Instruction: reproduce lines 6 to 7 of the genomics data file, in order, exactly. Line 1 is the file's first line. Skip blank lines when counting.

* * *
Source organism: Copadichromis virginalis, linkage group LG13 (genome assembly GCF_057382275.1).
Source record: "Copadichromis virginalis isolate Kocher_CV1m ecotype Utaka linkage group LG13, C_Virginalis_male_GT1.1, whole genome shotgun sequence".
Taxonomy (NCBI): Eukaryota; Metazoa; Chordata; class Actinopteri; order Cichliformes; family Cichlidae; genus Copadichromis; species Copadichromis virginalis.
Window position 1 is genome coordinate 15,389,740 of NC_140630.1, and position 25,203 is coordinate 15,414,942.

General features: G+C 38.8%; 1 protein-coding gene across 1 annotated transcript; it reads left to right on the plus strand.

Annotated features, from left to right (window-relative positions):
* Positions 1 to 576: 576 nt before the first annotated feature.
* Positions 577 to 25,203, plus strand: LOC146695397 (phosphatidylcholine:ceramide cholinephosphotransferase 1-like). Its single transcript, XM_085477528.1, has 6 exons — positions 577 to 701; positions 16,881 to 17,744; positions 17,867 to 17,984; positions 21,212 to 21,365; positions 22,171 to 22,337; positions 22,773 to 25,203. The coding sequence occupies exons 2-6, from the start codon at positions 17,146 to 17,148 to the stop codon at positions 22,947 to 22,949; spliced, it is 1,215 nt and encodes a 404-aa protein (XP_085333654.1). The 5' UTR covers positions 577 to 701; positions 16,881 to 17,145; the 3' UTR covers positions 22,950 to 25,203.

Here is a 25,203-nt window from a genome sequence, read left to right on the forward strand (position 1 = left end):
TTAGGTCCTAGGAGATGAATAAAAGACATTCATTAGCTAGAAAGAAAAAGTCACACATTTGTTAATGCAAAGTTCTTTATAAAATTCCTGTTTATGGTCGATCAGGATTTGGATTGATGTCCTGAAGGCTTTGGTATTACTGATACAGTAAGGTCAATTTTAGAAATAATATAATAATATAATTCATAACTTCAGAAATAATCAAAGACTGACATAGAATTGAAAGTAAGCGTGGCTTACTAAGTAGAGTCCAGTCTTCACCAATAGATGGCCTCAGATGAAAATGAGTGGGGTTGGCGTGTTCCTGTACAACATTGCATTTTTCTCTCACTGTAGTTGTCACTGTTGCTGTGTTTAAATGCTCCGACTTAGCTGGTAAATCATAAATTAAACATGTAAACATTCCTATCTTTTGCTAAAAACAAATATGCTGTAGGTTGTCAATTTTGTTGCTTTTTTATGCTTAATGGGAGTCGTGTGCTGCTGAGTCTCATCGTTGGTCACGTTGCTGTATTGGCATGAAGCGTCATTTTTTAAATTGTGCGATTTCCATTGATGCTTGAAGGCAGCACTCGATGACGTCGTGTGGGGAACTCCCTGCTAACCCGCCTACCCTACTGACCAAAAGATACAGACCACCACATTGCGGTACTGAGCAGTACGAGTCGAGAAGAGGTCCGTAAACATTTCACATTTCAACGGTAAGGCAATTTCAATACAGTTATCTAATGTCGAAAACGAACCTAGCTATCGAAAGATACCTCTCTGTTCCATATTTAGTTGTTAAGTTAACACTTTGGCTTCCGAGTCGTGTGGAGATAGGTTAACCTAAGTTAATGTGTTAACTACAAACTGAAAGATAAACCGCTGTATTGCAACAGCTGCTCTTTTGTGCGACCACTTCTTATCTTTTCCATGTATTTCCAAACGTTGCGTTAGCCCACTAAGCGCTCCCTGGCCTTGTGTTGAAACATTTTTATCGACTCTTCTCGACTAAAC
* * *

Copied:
Annotated features, from left to right (window-relative positions):
* Positions 1 to 576: 576 nt before the first annotated feature.